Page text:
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Welcome to the April 26-29 Convocation: A letter from the American College of Health Care Administrators. (Feature Article).

Anyone in long-term care who's looking for a break from the "same old, same old" and longs to actively engage creating the future should strongly consider attending "Celebrating Excellence With Southern Charm," the 37th Annual Convocation and Exposition of the American College of Health Care Administrators (ACHCA). The event, which is just a couple of months away (April 26-29, 2003, in Charleston, South Carolina), will offer a rare and stimulating mix of educational sessions by some of the most forward-thinking leaders in the field.

For example, tracks will be devoted to the philosophies and approaches of the Eden Alternative[TM] and the Pioneer Network, two prominent forces for change. ACHCA is also making a dedicated effort to attract students to the Convocation. They will be able to benefit from several features, including a student breakfast sponsored by the National Association of Boards of Examiners of Long Term Care Administrators, and special programs on key subjects such as taking the nursing home administrators exam, job searching, and finding mentors and the right administrator-in-training program. The student registration fee for this event is a discounted $50. ACHCA asks nursing home administrators to sponsor students to encourage their attendance at these helpful sessions.

As Mary Tellis-Nayak, ACHCA president and CEO, explains, "Like any field, long-term care needs new ideas, new energy, new blood, if it is going to not only continue, but also advance. Thus, we committed ourselves to framing our upcoming Convocation as a truly exciting educational resource, with the capacity to renew not only the long-term care profession in general, but also each Convocation attendee. I'm particularly excited by what we have planned for students. It's imperative that we use every opportunity to include, attract, and groom them to take over tomorrow, especially now, when so many of our peers are leaving the long-term care profession."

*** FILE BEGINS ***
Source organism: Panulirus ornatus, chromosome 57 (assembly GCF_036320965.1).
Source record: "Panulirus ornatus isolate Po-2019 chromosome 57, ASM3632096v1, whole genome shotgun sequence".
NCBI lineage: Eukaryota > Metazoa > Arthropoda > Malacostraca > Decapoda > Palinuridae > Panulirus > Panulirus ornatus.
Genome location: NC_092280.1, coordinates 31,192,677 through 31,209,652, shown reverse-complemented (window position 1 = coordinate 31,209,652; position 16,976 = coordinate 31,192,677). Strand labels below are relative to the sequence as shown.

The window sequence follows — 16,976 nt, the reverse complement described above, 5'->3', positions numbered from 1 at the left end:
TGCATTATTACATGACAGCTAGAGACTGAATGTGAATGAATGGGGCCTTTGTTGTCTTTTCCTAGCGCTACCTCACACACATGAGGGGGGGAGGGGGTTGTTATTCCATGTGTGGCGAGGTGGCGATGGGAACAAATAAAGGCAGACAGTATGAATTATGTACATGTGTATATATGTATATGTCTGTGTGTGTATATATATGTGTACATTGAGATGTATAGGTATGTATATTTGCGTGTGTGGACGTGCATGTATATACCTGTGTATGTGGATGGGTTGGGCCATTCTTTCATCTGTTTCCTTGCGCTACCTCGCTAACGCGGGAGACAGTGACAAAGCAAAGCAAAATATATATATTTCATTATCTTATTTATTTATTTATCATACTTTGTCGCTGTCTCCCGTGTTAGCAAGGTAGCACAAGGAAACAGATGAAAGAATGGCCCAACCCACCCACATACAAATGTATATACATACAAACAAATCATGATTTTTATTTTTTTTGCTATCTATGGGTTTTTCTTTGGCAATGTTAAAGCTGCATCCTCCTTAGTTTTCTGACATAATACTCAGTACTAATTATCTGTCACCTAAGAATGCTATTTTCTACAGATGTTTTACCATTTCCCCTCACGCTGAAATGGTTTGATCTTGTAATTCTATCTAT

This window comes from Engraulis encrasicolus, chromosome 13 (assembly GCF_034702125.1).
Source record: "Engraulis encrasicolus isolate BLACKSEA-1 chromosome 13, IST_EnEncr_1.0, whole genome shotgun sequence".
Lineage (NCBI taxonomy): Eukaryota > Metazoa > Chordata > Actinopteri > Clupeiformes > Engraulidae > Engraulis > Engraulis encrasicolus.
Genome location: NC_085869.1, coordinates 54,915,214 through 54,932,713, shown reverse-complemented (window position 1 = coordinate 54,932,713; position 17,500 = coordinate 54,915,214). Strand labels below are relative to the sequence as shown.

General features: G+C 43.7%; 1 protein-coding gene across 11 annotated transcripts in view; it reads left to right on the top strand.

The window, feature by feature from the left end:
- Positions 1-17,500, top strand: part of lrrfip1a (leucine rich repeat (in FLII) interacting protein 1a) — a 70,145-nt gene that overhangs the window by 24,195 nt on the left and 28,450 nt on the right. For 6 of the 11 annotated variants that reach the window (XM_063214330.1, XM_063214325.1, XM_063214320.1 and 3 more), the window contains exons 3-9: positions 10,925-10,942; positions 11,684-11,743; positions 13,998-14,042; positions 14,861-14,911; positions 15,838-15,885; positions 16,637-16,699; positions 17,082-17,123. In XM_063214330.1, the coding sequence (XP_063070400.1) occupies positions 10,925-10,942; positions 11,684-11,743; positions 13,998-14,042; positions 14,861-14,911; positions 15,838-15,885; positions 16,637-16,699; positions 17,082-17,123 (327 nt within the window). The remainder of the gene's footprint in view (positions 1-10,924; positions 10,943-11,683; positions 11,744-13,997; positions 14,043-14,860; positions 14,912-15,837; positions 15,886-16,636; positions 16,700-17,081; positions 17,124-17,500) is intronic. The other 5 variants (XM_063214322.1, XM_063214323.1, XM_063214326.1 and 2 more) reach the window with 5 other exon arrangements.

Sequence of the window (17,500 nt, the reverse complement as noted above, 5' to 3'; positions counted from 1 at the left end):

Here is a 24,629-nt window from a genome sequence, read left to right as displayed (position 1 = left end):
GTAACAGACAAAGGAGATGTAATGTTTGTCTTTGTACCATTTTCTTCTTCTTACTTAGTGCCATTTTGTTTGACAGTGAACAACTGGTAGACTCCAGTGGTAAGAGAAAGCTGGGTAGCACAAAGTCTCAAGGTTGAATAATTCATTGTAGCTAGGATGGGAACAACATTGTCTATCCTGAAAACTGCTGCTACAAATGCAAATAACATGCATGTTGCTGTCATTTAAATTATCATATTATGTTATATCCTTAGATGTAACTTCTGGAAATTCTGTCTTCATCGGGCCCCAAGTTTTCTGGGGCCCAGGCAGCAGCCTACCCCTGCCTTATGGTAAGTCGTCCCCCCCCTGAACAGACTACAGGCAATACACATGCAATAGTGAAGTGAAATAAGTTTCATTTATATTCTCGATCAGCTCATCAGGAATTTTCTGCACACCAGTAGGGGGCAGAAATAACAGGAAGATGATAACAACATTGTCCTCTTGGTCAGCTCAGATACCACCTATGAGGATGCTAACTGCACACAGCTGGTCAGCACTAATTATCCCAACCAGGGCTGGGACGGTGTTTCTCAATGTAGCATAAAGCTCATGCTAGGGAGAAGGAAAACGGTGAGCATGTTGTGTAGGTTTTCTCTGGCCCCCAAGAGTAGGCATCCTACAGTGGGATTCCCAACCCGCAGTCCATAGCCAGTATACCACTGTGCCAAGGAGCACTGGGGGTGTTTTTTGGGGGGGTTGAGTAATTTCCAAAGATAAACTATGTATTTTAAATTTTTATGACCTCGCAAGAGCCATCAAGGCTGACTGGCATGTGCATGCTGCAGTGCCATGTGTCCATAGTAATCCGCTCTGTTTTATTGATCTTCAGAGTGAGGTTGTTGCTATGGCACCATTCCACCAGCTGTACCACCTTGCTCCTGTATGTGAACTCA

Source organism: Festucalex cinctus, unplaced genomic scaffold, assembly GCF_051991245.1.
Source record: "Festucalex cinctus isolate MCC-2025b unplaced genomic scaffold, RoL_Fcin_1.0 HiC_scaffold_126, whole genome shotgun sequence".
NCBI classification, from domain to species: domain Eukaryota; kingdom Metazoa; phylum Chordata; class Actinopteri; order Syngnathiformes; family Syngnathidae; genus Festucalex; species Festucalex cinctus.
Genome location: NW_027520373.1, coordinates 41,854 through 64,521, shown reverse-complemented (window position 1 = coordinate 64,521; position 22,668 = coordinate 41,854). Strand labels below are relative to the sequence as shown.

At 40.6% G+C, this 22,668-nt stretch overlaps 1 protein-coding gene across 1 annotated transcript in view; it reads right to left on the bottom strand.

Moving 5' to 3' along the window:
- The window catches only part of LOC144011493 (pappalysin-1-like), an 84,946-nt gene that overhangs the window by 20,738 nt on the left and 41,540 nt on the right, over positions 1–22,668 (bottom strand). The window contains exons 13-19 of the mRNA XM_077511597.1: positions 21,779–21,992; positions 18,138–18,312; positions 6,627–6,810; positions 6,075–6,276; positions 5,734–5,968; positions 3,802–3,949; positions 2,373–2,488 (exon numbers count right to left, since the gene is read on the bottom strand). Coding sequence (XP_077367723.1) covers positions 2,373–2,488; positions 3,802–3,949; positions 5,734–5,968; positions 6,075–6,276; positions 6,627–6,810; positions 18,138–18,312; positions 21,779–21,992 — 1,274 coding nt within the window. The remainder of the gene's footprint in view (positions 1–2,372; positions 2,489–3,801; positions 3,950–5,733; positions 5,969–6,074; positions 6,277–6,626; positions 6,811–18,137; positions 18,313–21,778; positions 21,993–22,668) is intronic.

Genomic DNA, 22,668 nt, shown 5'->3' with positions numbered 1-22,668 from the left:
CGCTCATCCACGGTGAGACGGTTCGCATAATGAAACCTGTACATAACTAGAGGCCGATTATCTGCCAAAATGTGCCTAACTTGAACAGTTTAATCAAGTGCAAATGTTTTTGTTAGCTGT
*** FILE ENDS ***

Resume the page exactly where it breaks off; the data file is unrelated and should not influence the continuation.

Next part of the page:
An impressive lineup of speakers will head the Convocation's general sessions. The Saturday, April 26, session will feature one of the world's experts on aging, Thomas Perls, MD, MPH. For the past seven years, Dr. Perls has directed the New England Centenarian Study, the largest genetic and social study of centenarians and their families in the world. Widely published and covered and quoted by media across the globe, Dr. Perls is expected to share his many findings and insights about the scientific, social, and environmental factors that contribute to aging well--information that should be useful and interesting to anyone who cares for the elderly.

On Sunday, April 27, William L. Keane of The Mather Institute on Aging, Mather Life Ways, will talk about culture change in long-term care. A charter Pioneer Network board member and award-winning expert, Keane coordinates Mather's initiatives in comprehensive dementia services for home, community, and residential settings. In that role, he draws upon the considerable experience he's gained from dealing with local, national, and international organizations on dementia care and policy.

Finally, on Monday, April 28, the embodiment of one of the leading forces for change in long-term care--William Thomas, MD, founder/president of the Eden Alternative--will update the general session audience on that initiative. Always thought-provoking and challenging, Dr. Thomas promotes a philosophy that contends that loneliness, helplessness, and boredom account for most of the suffering among elders; promotes elder-centered communities, where residents have close and continuing contact with plants, animals, and children; and, favors putting as much decision--making authority as possible into the hands of the elderly or those closest to them.